However, Russia still represents a major problem for the development of the New silk road — we are talking about a retaliatory embargo on agricultural products from the EU (but also from USA, Australia, Canada and Norway). This embargo, which was introduced in 2014 in response to Western sanctions against Russia imposed over the conflict in Ukraine, prohibits the import into the country and to transport across its territory of products such as French cheese, Dutch veal, Polish apples, beef, pork, fish and most dairy products. The biggest problem with this (besides the loss of the loss of revenue from trade), is that many of the products banned by Russia, would have been just those goods that otherwise would have gone by rail from Europe to the rapidly developing consumer market of China
This trade barrier greatly limits the ability of European companies to make full use of construction land corridors of the silk road.
A limiting factor
“The big problem we faced is the fact that Russia continues to apply sanctions against transportation through the territory of Russia perishable products from Europe to China or from Europe to Kazakhstan. At the moment, it is the limiting factor,” explains Ian Cullen (Jan Koolen), CEO of Dutch company Unit 45 producing containers with climate control, which in the absence of the embargo would carry goods such as fresh meat and products from Europe to China.
“We hope that in the near future it will be possible to reduce restrictions on exports, and we are allowed to export our meat, fruits and processed food to China,” — said the head of the administration of the łódź Voivodeship in Poland Witold Degree (Witold Stepien), which largely contributed to the organization of one of the first services of railway supplies between China-Europe.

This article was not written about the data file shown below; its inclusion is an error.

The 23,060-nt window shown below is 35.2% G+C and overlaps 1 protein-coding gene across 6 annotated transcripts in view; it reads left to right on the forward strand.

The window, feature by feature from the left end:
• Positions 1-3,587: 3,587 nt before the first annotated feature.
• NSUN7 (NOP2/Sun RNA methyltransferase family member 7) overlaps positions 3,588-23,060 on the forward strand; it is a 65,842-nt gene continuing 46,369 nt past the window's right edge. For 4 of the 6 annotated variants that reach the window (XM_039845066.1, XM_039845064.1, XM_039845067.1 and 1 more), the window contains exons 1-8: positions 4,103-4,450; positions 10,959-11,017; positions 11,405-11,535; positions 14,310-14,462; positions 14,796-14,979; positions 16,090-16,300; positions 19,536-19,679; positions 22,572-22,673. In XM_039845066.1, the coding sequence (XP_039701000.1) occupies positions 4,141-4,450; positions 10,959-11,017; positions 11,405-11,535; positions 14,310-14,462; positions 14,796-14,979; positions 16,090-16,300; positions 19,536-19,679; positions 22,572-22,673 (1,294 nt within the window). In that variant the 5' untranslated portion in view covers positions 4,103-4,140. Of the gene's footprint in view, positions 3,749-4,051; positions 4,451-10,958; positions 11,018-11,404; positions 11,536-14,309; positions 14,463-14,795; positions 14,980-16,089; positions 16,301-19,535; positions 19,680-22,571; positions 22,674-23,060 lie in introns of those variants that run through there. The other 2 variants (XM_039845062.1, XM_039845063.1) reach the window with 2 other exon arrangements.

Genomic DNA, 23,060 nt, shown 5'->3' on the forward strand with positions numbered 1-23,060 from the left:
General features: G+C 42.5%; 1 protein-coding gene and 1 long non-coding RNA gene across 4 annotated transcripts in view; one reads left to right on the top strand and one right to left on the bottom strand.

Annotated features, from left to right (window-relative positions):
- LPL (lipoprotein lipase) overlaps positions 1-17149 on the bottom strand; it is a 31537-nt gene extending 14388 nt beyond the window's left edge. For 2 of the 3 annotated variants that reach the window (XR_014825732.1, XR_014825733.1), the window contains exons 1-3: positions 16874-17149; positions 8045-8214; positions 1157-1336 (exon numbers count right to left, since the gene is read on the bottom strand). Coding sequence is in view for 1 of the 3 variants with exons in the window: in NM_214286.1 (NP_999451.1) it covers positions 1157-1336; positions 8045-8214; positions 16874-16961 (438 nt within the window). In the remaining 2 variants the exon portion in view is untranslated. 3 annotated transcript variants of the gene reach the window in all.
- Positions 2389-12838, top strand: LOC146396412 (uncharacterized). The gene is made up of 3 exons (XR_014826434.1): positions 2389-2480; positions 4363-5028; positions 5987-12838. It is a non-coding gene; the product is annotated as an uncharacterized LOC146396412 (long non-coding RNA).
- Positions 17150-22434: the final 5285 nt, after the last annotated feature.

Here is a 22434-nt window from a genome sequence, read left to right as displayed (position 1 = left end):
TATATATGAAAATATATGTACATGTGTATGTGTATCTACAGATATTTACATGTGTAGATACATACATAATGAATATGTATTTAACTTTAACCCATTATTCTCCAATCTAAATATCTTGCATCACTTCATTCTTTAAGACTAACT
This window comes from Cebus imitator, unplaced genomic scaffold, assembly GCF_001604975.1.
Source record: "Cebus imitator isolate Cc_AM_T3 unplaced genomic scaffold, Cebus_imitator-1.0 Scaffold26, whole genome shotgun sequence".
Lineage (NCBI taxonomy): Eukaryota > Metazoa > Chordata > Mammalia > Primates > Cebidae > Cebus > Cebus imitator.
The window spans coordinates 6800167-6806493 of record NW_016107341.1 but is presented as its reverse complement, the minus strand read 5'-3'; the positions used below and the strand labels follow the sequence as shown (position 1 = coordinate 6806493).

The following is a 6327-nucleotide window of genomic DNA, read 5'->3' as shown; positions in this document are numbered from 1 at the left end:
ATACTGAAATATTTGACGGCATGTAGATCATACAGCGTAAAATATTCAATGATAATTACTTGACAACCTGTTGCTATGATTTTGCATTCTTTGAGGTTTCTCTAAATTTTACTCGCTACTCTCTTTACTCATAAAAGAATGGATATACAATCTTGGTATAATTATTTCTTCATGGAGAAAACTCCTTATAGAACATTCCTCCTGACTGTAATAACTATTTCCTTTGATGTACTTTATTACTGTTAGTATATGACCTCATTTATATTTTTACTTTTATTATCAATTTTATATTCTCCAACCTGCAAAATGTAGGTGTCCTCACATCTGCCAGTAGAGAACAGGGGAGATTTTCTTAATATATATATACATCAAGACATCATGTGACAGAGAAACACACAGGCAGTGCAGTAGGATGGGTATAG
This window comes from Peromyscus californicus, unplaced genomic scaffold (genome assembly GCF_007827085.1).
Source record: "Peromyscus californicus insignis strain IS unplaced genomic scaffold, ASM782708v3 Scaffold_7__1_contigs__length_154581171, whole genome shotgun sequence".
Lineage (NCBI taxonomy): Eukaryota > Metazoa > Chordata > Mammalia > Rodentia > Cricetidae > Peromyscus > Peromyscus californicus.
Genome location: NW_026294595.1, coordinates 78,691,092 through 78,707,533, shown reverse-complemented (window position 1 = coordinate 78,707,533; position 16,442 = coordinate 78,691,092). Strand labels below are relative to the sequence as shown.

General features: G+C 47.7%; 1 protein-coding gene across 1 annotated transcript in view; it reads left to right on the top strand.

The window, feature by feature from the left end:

“Today we are seeing pretty good demand for products of pharmaceutical, chemical, automotive, luxury goods and perishable products, fruits and vegetables. Although at the moment they fall under the influence of the Russian embargo,” says KIIS, Kuiken (Kees Kuijken) from the logistics service of the New silk road.
Prior to the embargo, the EU has delivered food worth about $ 13 billion a year, and this category of goods accounted for 10% of total EU exports to Russia.
“We hope that in the future the embargo will be lifted. And if it is removed, then I think we will have some degree of balanced trade between China and Europe, in which China would be supplied large quantity of perishable goods, and from China to Europe in large quantities to enter computers and other products,” said Cullen.
To cancel the food sanctions should not count
But wait we probably shouldn’t. Various media outlets continue to publish articles about how the embargo has helped to strengthen their own agricultural sector. And agricultural exports are now for the first time in history, according to available data, provides to the country more income than the export of weapons.
Retaliatory food sanctions Russia was originally introduced in 2014 for one year, but since then they twice extended — the last time in July. This indicates that these restrictions will be in effect at least until the end of 2017.
For this reason, agricultural producers and shippers of the EU looks increasingly attractive to the newly created southern railway corridor, which is to bypass Russia through the Caspian sea, Azerbaijan, Georgia and Turkey.